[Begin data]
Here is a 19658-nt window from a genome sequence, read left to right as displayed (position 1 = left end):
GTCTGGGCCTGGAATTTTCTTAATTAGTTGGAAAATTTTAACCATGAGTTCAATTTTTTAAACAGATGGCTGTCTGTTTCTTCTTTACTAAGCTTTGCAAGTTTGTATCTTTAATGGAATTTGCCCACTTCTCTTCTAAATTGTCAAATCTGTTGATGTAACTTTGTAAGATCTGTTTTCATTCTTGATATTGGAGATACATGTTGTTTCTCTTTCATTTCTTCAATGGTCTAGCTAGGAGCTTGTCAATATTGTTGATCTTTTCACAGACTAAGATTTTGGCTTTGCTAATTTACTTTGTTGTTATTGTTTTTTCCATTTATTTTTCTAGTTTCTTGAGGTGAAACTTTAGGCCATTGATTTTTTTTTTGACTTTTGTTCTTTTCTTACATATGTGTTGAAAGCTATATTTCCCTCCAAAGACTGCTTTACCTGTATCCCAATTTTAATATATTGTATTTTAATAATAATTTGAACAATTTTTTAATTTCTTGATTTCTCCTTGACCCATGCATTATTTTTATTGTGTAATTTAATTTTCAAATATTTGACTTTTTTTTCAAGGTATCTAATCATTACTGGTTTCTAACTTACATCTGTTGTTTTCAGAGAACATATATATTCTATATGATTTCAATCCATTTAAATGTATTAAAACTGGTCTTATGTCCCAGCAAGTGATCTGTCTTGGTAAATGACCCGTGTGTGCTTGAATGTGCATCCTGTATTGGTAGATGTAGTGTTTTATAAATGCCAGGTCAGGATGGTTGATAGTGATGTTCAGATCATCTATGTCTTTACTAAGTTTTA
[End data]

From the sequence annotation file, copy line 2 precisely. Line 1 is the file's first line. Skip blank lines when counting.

GTCTGGGCCTGGAATTTTCTTAATTAGTTGGAAAATTTTAACCATGAGTTCAATTTTTTAAACAGATGGCTGTCTGTTTCTTCTTTACTAAGCTTTGCAAGTTTGTATCTTTAATGGAATTTGCCCACTTCTCTTCTAAATTGTCAAATCTGTTGATGTAACTTTGTAAGATCTGTTTTCATTCTTGATATTGGAGATACATGTTGTTTCTCTTTCATTTCTTCAATGGTCTAGCTAGGAGCTTGTCAATATTGTTGATCTTTTCACAGACTAAGATTTTGGCTTTGCTAATTTACTTTGTTGTTATTGTTTTTTCCATTTATTTTTCTAGTTTCTTGAGGTGAAACTTTAGGCCATTGATTTTTTTTTTGACTTTTGTTCTTTTCTTACATATGTGTTGAAAGCTATATTTCCCTCCAAAGACTGCTTTACCTGTATCCCAATTTTAATATATTGTATTTTAATAATAATTTGAACAATTTTTTAATTTCTTGATTTCTCCTTGACCCATGCATTATTTTTATTGTGTAATTTAATTTTCAAATATTTGACTTTTTTTTCAAGGTATCTAATCATTACTGGTTTCTAACTTACATCTGTTGTTTTCAGAGAACATATATATTCTATATGATTTCAATCCATTTAAATGTATTAAAACTGGTCTTATGTCCCAGCAAGTGATCTGTCTTGGTAAATGACCCGTGTGTGCTTGAATGTGCATCCTGTATTGGTAGATGTAGTGTTTTATAAATGCCAGGTCAGGATGGTTGATAGTGATGTTCAGATCATCTATGTCTTTACTAAGTTTTA